Who will get a ticket from North America to the Longines FEI World Cup Final in April?

Eve Jobs and Venue d'Fees des Hazalles in Belgium in 2018
Credit : Scoopdyga

Tuesday 05 February - 15h42 | Ian Clayton

Who will get a ticket from North America to the Longines FEI World Cup Final in April?

Who can go to Gothenburg?

 - Who will get a ticket from North America to the Longines FEI World Cup Final in April?

Beezie Madden with Simon in 2015 in Las Vegas
Credit : Scoopdyga

For several months now, elite-level show jumpers around the world have been competing for a spot in the 2019 Longines FEI World Cup Jumping Final in the Swedish city, scheduled for April 3–7. 

Last year, around 40 riders got a ticket to the 2018 Final in Paris, France, where American champion Elizabeth 'Beezie' Madden triumphed on Breitling LS. And as is the case each year, horses and riders have been battling for points in various regional leagues across the planet this season – including in the largest league, Western Europe, which has 18 places allocated to riders from the continent (plus extras for others based there such as Australia's Edwina Tops-Alexander).

In North America, two separate qualifying leagues have hosted competitions since August (in the West) and September (in the East). In the eastern half of the continent, World Cup qualifiers have taken place in North Salem, New York, Columbus-Johnstown, Ohio, Washington, DC, Lexington, Kentucky, Toronto, Ontario and Wellington, Florida. And in the West, riders have been able to choose between Vancouver-Langley, British Columbia, Sacramento-Rancho Murieta, Del Mar Fairgrounds and Thermal, California, Las Vegas, Nevada and Guadalajara, Mexico.

There are two qualifying competitions left in North America now – in Ocala, Florida in the east and Leon, Mexico in the west – with a rider’s four best results counting for their final place in the standings. And given that a victory in a World Cup stage is worth 20 points, second place 17, third place 15 and so on, the standings could still be shaken up at the last stops, especially as riders can choose to compete in events in the two zones.

While less than the 18 places in Europe, the East in North America still has seven spots up for grabs for Americans in the Final, while the West has three. In addition, competitors who do not have the nationality but compete in the region can qualify as extras in both sub-leagues if they place high enough in the standings. Finally, Canada and Mexico are guaranteed two places each overall to ensure geographical representation in the Final. 

Currently, in the Eastern Sub-league, a familiar name is on top of the standings with six of the seven events completed: Elizabeth 'Beezie' Madden. With two victories (back-to-back in Washington and Lexington) and additional results in New York and this past weekend in Wellington, the 55-year-old World No.8 has racked up a total of 58 points and easily has a place in Sweden. But then again, she already had one automatically as defending champion from last year.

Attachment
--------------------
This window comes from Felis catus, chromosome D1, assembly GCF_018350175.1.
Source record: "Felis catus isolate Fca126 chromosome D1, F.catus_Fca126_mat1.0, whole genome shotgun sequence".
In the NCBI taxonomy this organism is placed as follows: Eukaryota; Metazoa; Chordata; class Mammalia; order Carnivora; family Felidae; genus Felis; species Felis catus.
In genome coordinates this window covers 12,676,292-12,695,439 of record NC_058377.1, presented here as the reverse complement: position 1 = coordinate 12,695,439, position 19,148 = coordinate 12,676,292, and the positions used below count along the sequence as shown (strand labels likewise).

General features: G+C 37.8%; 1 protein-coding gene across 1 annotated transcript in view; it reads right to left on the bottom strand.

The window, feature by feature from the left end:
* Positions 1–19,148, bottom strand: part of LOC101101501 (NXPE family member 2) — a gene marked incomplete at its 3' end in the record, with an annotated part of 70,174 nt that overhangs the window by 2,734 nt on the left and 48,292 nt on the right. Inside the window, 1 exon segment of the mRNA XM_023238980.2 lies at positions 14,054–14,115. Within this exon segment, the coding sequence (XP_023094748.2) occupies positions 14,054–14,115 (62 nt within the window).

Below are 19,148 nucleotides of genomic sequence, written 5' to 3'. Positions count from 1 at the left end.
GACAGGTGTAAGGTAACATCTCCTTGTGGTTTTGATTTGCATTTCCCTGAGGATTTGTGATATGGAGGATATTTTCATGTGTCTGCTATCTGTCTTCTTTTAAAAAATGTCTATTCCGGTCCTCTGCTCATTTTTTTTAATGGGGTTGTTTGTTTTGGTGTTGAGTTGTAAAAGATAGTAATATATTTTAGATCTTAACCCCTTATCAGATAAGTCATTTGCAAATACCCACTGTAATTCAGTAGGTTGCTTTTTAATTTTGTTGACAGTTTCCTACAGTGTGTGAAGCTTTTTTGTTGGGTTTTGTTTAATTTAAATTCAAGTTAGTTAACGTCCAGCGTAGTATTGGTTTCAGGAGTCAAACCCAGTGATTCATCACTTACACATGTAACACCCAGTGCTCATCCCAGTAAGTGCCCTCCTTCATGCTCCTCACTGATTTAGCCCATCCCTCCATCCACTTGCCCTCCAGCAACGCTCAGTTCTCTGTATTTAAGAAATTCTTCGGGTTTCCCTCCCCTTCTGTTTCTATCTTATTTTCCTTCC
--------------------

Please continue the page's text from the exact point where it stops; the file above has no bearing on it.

Up in the air

Up in the air - Who will get a ticket from North America to the Longines FEI World Cup Final in April?

Molly Ashe Cawley and Balous Day Date at the 2019 Winter Equestrian Festival
Credit : Sportfot

Madden’s compatriot Molly Ashe Cawley, who started the season with a victory and finished second in Lexington, is right behind the leader with 55 points, and is in as well. In third place is Germany’s Wilhelm Genn, who competes in the region, with 47 points, good for qualification as an extra. Then comes McLain Ward, Laura Kraut, Lucy Davis, Devin Ryan and Georgina Bloomberg with 45, 42, 40, and 36 (tie) points respectively. They are followed by two Irishmen, Conor Swail and Shane Sweetnam, with 30 points each. 

With the aforementioned 20 points up for grabs for each victory and a couple opportunities left for riders to pick some up, it is not possible yet to provide the definitive list of World Cup competitors in eastern North America. For example, there are riders all the way down to 29th place who have at least 16 points, which in the case of a win would tie them with Ryan and his 36 (assuming Ryan, who finished second in Paris last year with Eddie Blue, picked up none himself). 

And that kind of scenario – with last-minute changes in the standings – is not far-fetched when one considers that in 2018 American Kristen Vanderveen clinched a down-to-the-wire qualification with her Grand Prix victory at the Live Oak in Ocala. ““This is a bit of a last minute decision for me to come here and see if we could do something special today and get it,” she said at the time. “I’m over the moon excited about it. Winning the Grand Prix alone is a big deal to me, but going to Paris makes me really excited.”

In the West, the top three spots (and likely qualifiers) are currently held by Richard Spooner (49 points), Eve Jobs (48) and Egypt’s Nayel Nassar (46), followed by American Kelli Cruciotti in fourth (34), with Zazou Hoffman, Uma O'Neill, Nicole Shahinian-Simpson and Jamie Barge right behind. Barring some leap-frogging, Spooner and Jobs appear quite secure, while the third reserved American place is more open. Weekend winner Alex Granato is also within striking distance of that third-place spot, with 24 points. 

As for the Canadians, John Pearce, Ali Ramsay, Lisa Carlsen and Laura Jane Tidball have 16, 15, 15 and 10 points respectively, while for Mexico, the current top four are: Eugenio Garza Perez (20 points), Salvador Onate (20), Lorenza O'Farrill (19) and Carlos Hank Guerreiro (17). Those who choose to compete in one of the last events could thus cause some movement in the final make-up of the field. 

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